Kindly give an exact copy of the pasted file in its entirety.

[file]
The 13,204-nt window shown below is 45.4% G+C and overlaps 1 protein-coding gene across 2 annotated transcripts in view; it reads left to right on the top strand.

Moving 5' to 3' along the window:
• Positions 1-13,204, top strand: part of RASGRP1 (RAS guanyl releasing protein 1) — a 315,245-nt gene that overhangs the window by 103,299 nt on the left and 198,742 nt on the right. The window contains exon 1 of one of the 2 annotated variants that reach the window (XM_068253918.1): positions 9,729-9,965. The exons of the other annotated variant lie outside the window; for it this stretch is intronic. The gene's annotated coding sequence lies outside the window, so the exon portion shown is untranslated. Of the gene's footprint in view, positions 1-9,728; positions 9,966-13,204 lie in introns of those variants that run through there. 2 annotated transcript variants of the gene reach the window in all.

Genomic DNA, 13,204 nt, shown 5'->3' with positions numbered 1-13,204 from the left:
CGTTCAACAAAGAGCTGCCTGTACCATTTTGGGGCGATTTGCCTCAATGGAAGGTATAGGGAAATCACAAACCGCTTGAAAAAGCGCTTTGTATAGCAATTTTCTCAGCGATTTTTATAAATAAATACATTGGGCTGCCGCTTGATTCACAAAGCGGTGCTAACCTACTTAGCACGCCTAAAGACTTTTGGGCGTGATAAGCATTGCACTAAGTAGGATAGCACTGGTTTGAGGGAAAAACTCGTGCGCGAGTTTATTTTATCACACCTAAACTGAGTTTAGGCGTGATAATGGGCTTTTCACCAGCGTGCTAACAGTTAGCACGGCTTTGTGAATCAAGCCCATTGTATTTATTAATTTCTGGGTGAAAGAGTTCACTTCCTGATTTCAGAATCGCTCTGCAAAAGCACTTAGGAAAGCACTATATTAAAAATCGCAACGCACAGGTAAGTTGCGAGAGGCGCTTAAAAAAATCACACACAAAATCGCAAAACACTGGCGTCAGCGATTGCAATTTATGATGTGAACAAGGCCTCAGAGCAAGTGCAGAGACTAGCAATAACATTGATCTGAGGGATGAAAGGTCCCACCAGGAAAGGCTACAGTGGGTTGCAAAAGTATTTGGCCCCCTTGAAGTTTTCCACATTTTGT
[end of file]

The 13,204-nt window shown below is 45.4% G+C and overlaps 1 protein-coding gene across 2 annotated transcripts in view; it reads left to right on the top strand.

Moving 5' to 3' along the window:
• Positions 1-13,204, top strand: part of RASGRP1 (RAS guanyl releasing protein 1) — a 315,245-nt gene that overhangs the window by 103,299 nt on the left and 198,742 nt on the right. The window contains exon 1 of one of the 2 annotated variants that reach the window (XM_068253918.1): positions 9,729-9,965. The exons of the other annotated variant lie outside the window; for it this stretch is intronic. The gene's annotated coding sequence lies outside the window, so the exon portion shown is untranslated. Of the gene's footprint in view, positions 1-9,728; positions 9,966-13,204 lie in introns of those variants that run through there. 2 annotated transcript variants of the gene reach the window in all.

Genomic DNA, 13,204 nt, shown 5'->3' with positions numbered 1-13,204 from the left:
CGTTCAACAAAGAGCTGCCTGTACCATTTTGGGGCGATTTGCCTCAATGGAAGGTATAGGGAAATCACAAACCGCTTGAAAAAGCGCTTTGTATAGCAATTTTCTCAGCGATTTTTATAAATAAATACATTGGGCTGCCGCTTGATTCACAAAGCGGTGCTAACCTACTTAGCACGCCTAAAGACTTTTGGGCGTGATAAGCATTGCACTAAGTAGGATAGCACTGGTTTGAGGGAAAAACTCGTGCGCGAGTTTATTTTATCACACCTAAACTGAGTTTAGGCGTGATAATGGGCTTTTCACCAGCGTGCTAACAGTTAGCACGGCTTTGTGAATCAAGCCCATTGTATTTATTAATTTCTGGGTGAAAGAGTTCACTTCCTGATTTCAGAATCGCTCTGCAAAAGCACTTAGGAAAGCACTATATTAAAAATCGCAACGCACAGGTAAGTTGCGAGAGGCGCTTAAAAAAATCACACACAAAATCGCAAAACACTGGCGTCAGCGATTGCAATTTATGATGTGAACAAGGCCTCAGAGCAAGTGCAGAGACTAGCAATAACATTGATCTGAGGGATGAAAGGTCCCACCAGGAAAGGCTACAGTGGGTTGCAAAAGTATTTGGCCCCCTTGAAGTTTTCCACATTTTGT